Great encouragement Katie. We have similar stories.. teaching, then staying home with our first babies and learning to live with a tight budget. I really appreciate how you share questions you used to probe your heart and not just approach your situation with surface level solutions. You are so right that it is easy to feel like we are entitled to things and experiences, when really we have more than enough in Christ already. Thank you for this reminder.
This is so timely for our family! Thank you for sharing Katie!
Kristen @ Joyfully Thriving
My story is so similar! I’m a teacher turned sahm, with a teacher husband, and we’ve experienced God’s undeserved blessings so many times! I was shocked at our recent tax appointment to realize that our income has dropped 48% in the past 2 years…yet thanks to careful budgeting and frugal living and God’s provision, I am still able to stay home with our children. God is good! Thanks for sharing your story!
K. Ann Guinn
So, so true! But so difficult to live out sometimes.
I needed to read this right now, as we are coming out of a long, difficult season of tight finances. Even though things have been “getting better” for the past couple of years, I still falter and struggle with my contentment often. I’ve written several blog posts which deal with contentment; I think I’m writing to myself more than anyone else! I’ve been good at being content (and disciplined) with less for shorter periods of time (several short periods of unemployment between my husband’s changing jobs), but when we had a longer period of unemployment coupled with my working only part-time as an aide at a private Christian school (with a very modest income), it was difficult to go for the long haul.
So I have seen God’s faithfulness, have surely grown a lot (perhaps in ways I have not yet understood), but admittedly still struggle at times with having a content and joyful attitude about our circumstances.
But you are so right. We are filthy rich compared to the majority of the world; we have more than we truly need in so many areas; we have wealth that is immeasurable in Christ and his blessings, and God is faithful in all situations.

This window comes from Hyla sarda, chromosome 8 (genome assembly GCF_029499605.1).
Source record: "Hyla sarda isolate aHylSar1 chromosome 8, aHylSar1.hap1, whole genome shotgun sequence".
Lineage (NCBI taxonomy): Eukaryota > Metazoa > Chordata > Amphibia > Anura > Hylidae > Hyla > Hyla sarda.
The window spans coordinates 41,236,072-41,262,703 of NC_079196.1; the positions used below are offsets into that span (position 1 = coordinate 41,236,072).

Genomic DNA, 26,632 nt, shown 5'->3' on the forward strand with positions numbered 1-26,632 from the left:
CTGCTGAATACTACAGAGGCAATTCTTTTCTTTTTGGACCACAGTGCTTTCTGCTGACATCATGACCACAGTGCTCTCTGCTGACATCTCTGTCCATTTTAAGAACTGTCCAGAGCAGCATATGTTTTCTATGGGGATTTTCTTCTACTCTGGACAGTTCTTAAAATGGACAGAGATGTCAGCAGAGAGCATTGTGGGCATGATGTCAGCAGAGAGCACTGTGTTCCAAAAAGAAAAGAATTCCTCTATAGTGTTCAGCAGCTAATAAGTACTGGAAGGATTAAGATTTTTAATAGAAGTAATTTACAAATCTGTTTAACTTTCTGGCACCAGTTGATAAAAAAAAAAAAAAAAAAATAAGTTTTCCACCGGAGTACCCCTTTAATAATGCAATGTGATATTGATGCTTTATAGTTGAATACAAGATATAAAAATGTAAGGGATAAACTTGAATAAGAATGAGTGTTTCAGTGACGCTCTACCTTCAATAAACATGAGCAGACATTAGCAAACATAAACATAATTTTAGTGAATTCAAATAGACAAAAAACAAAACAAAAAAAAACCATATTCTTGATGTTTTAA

I will review the questions you asked yourself in my own life and pray that God will continue to teach me to be more like him! Thanks for an excellent post!
Thanks for sharing this. I’m also going through a similar situation and I found your testimony helpful. It has strengthened my faith in God. I’ve never had issues with contentment but this has been hard for me. But, I’m determined to pull through. I know the Lord who has been assisting you will assist me too.
Wow, Katie! This was just what I needed to hear! Thank you for blessing me with this encouragement!
I realize this post is quite old, but I came across it on Pinterest at just the right time for me. Our family has been in the tightest financial position we have ever been due to a child with a chronic illness. The tight budget has me a bit discouraged. I am naturally very frugal, but feel restricted lately. I so needed this reminder that material things I “think” I deserve will never give me true contentment. I will only fund that through Christ alone. He gives us so many gifts, including the fact that our child is doing so well health wise now! Thank you for this reminder and God bless you!
Thanks for commenting. I’m sorry to hear about your sick child but am so encourage to hear all is better. I understand all the financial frustration. You may want to check out Erin’s new book that is being released in September. It can be pre-ordered now with over $220 worth of free bonuses, some of which help with budgeting, etc. www.morethanjustmakingit.com